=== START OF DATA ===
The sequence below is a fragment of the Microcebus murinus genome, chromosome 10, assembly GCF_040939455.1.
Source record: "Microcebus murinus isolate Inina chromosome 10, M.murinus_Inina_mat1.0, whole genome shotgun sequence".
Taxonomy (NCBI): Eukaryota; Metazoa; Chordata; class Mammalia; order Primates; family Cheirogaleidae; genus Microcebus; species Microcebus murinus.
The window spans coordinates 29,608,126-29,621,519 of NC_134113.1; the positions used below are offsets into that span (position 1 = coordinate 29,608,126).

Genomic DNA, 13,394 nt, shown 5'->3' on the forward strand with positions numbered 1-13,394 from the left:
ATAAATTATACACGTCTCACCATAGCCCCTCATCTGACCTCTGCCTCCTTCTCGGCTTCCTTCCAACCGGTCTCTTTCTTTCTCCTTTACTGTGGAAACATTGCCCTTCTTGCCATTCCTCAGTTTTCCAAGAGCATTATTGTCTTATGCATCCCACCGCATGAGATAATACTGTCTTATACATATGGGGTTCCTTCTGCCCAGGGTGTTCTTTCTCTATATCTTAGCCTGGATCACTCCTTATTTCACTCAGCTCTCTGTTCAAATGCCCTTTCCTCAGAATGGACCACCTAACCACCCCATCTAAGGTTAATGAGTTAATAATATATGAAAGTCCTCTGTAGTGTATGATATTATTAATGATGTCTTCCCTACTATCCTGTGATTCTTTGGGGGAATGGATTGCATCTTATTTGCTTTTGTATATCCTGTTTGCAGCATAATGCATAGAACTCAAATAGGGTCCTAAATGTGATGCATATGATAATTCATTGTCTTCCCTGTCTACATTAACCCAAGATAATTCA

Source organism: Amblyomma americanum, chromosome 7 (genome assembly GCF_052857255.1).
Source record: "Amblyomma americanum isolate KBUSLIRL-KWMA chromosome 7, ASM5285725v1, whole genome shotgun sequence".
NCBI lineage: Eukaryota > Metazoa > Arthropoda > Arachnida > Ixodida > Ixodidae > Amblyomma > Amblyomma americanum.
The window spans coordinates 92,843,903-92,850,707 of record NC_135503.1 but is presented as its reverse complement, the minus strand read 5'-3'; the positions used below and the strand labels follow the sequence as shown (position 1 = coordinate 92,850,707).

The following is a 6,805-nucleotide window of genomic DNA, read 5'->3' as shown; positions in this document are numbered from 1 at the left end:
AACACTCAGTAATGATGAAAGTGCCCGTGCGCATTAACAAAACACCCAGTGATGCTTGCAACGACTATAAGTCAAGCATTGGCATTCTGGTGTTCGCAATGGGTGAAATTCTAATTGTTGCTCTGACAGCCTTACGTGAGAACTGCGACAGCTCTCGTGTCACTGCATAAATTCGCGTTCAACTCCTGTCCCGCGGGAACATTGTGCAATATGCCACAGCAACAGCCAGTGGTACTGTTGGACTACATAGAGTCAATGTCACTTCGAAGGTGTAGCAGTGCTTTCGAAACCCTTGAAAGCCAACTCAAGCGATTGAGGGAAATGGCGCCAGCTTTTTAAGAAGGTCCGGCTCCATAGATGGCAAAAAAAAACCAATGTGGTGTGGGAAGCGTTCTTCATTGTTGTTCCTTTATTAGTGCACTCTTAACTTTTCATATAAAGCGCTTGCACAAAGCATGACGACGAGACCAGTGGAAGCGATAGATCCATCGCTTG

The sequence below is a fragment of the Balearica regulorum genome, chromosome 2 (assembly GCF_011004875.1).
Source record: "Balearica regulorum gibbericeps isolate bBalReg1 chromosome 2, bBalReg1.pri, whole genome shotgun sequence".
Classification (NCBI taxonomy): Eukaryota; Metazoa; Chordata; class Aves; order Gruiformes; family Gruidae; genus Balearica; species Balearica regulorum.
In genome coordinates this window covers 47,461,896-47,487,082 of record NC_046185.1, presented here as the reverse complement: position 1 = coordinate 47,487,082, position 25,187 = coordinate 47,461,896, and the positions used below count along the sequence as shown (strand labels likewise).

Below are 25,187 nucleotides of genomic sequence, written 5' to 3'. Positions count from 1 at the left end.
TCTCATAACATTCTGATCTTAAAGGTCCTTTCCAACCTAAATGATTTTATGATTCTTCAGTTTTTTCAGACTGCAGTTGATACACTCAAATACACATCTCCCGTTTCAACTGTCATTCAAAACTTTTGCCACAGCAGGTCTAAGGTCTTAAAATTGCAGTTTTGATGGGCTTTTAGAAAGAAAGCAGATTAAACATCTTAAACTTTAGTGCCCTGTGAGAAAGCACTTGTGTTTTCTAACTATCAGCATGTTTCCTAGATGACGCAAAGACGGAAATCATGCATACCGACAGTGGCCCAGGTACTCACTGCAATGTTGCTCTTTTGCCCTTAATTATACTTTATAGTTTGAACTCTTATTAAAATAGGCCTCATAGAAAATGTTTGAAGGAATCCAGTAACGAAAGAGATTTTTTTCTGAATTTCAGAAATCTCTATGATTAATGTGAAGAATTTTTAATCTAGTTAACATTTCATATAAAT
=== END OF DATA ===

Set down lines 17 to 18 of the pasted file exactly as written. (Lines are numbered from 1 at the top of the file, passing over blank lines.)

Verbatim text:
Below are 25,187 nucleotides of genomic sequence, written 5' to 3'. Positions count from 1 at the left end.
TCTCATAACATTCTGATCTTAAAGGTCCTTTCCAACCTAAATGATTTTATGATTCTTCAGTTTTTTCAGACTGCAGTTGATACACTCAAATACACATCTCCCGTTTCAACTGTCATTCAAAACTTTTGCCACAGCAGGTCTAAGGTCTTAAAATTGCAGTTTTGATGGGCTTTTAGAAAGAAAGCAGATTAAACATCTTAAACTTTAGTGCCCTGTGAGAAAGCACTTGTGTTTTCTAACTATCAGCATGTTTCCTAGATGACGCAAAGACGGAAATCATGCATACCGACAGTGGCCCAGGTACTCACTGCAATGTTGCTCTTTTGCCCTTAATTATACTTTATAGTTTGAACTCTTATTAAAATAGGCCTCATAGAAAATGTTTGAAGGAATCCAGTAACGAAAGAGATTTTTTTCTGAATTTCAGAAATCTCTATGATTAATGTGAAGAATTTTTAATCTAGTTAACATTTCATATAAAT